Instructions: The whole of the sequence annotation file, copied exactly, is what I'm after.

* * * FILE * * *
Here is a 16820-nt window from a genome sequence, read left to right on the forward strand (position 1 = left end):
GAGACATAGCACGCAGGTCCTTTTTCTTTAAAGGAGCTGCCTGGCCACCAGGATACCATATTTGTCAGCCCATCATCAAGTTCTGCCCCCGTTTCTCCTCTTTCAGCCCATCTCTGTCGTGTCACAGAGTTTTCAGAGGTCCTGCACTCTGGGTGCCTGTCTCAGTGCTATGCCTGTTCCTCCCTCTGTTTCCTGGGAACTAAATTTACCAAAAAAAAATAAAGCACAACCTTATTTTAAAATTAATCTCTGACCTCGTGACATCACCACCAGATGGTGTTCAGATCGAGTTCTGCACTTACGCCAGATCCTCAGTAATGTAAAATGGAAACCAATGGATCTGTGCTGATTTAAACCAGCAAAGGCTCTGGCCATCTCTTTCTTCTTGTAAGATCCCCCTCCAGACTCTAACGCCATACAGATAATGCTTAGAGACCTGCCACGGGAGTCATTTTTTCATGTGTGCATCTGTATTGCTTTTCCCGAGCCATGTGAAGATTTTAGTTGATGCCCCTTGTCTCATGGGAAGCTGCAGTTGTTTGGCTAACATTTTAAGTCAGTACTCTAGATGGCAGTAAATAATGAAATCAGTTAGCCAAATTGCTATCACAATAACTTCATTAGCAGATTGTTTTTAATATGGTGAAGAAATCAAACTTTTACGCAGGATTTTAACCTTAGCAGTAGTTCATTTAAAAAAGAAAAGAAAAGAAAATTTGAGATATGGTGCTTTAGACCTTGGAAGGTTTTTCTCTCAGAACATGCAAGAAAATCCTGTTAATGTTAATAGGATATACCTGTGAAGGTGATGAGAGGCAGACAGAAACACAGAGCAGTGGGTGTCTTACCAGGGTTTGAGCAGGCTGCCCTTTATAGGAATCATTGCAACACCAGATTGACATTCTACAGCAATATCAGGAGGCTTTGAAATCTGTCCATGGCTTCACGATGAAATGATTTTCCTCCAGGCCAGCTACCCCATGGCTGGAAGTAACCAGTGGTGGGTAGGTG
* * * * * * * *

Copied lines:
Here is a 16820-nt window from a genome sequence, read left to right on the forward strand (position 1 = left end):
GAGACATAGCACGCAGGTCCTTTTTCTTTAAAGGAGCTGCCTGGCCACCAGGATACCATATTTGTCAGCCCATCATCAAGTTCTGCCCCCGTTTCTCCTCTTTCAGCCCATCTCTGTCGTGTCACAGAGTTTTCAGAGGTCCTGCACTCTGGGTGCCTGTCTCAGTGCTATGCCTGTTCCTCCCTCTGTTTCCTGGGAACTAAATTTACCAAAAAAAAATAAAGCACAACCTTATTTTAAAATTAATCTCTGACCTCGTGACATCACCACCAGATGGTGTTCAGATCGAGTTCTGCACTTACGCCAGATCCTCAGTAATGTAAAATGGAAACCAATGGATCTGTGCTGATTTAAACCAGCAAAGGCTCTGGCCATCTCTTTCTTCTTGTAAGATCCCCCTCCAGACTCTAACGCCATACAGATAATGCTTAGAGACCTGCCACGGGAGTCATTTTTTCATGTGTGCATCTGTATTGCTTTTCCCGAGCCATGTGAAGATTTTAGTTGATGCCCCTTGTCTCATGGGAAGCTGCAGTTGTTTGGCTAACATTTTAAGTCAGTACTCTAGATGGCAGTAAATAATGAAATCAGTTAGCCAAATTGCTATCACAATAACTTCATTAGCAGATTGTTTTTAATATGGTGAAGAAATCAAACTTTTACGCAGGATTTTAACCTTAGCAGTAGTTCATTTAAAAAAGAAAAGAAAAGAAAATTTGAGATATGGTGCTTTAGACCTTGGAAGGTTTTTCTCTCAGAACATGCAAGAAAATCCTGTTAATGTTAATAGGATATACCTGTGAAGGTGATGAGAGGCAGACAGAAACACAGAGCAGTGGGTGTCTTACCAGGGTTTGAGCAGGCTGCCCTTTATAGGAATCATTGCAACACCAGATTGACATTCTACAGCAATATCAGGAGGCTTTGAAATCTGTCCATGGCTTCACGATGAAATGATTTTCCTCCAGGCCAGCTACCCCATGGCTGGAAGTAACCAGTGGTGGGTAGGTG